• We moved Swimmer Girl into her first dorm room in August.  That was an experience filled with growing pains for mom and daughter, but after some shaky days, things have started to steady out. She’s been home once and I’ve been down for a visit once. It gets easier, right? Right???
  • Mr. Official and I discovered we both like hot yoga, so on Tuesday and Thursday mornings you’ll find us at a local yoga studio for an hour of balancing and contorting in sauna-like conditions.
  • My routine mammogram turned out to be not-so-routine. Everything is fine, but it was a wake-up call. More on that later. Suffice it to say that October is breast cancer awareness month, and I have a little different perspective on it this year than in year’s past.
  • The fall TV lineup started without me. I have no clue what’s on these days. But I have caught up on a lot of movies lately. Some new, some repeats, some three-peats.
  • I’ve actually READ a couple books lately, and I’ve started back in on a daily Bible reading program. For now, it consists of reading through 1 John (all 5 chapters) every day for a month, plus each day’s chronological Bible reading I’ve been doing on-and-off all year. Curious? We’ll talk.
  • I’ve added a few (really, just a few) pieces to my new and vintage Fiesta collection, raising eyebrows from family members who mutter things like “hoarder” and “intervention” “how many pieces do you need?” under their breath. I think I just need to learn to intercept the FedEx and UPS trucks before the telltale packages hit the doorstep.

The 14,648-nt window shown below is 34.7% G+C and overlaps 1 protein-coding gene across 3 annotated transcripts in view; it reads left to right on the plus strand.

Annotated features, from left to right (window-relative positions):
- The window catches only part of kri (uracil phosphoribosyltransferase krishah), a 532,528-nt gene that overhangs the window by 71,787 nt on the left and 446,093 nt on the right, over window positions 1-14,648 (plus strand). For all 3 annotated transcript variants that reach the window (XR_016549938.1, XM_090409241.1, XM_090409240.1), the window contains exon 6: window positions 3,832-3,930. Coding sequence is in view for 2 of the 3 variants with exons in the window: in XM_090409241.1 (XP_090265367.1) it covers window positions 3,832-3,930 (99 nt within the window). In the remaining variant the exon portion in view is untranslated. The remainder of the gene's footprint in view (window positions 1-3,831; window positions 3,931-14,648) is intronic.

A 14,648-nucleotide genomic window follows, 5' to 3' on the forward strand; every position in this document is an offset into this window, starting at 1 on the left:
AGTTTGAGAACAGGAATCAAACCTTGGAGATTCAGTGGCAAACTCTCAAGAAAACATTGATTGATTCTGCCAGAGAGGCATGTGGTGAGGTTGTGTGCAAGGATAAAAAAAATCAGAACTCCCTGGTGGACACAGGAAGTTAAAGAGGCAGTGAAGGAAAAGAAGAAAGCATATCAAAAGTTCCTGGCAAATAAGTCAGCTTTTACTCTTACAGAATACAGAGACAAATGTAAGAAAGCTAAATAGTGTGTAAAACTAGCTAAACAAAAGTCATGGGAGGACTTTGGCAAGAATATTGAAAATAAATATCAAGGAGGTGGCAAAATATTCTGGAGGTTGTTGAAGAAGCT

• UT football is in full swing.  This was us at last Saturday’s game.

    Go Big Orange

    Go Big Orange!

It’s good to be back, and I hope I can catch up on how everyone else’s summer went.

Happy Monday,
Terry

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There are many things that make the South charming and endearing.  When I started writing this post, I forgot I did a similar ode to the south almost three years ago. I found it after I finished the draft and compared them.  Some of these are similar, but most are additional things that I find particularly wonderful about my adopted region:

  1. My hairdresser’s salon is attached to her house. I can show up in sweats without  a stitch of makeup, and there’s no judgment. Occasionally I bump into other mutual friends. (It does bear more than a passing resemblence to Truvy’s Beauty Spot.)14864.10.570.359
  2. You can drive down a city street and see a subdivision with huge homes on one side and corn and cotton fields on the other.
  3. Short winters and long summers. Spring and fall are optional some years.
  4. We do sports. I saw this sign recently and I had to chuckle. No surprise it’s made by someone in Smithville, just a few miles away.il_570xN.467823452_ccv0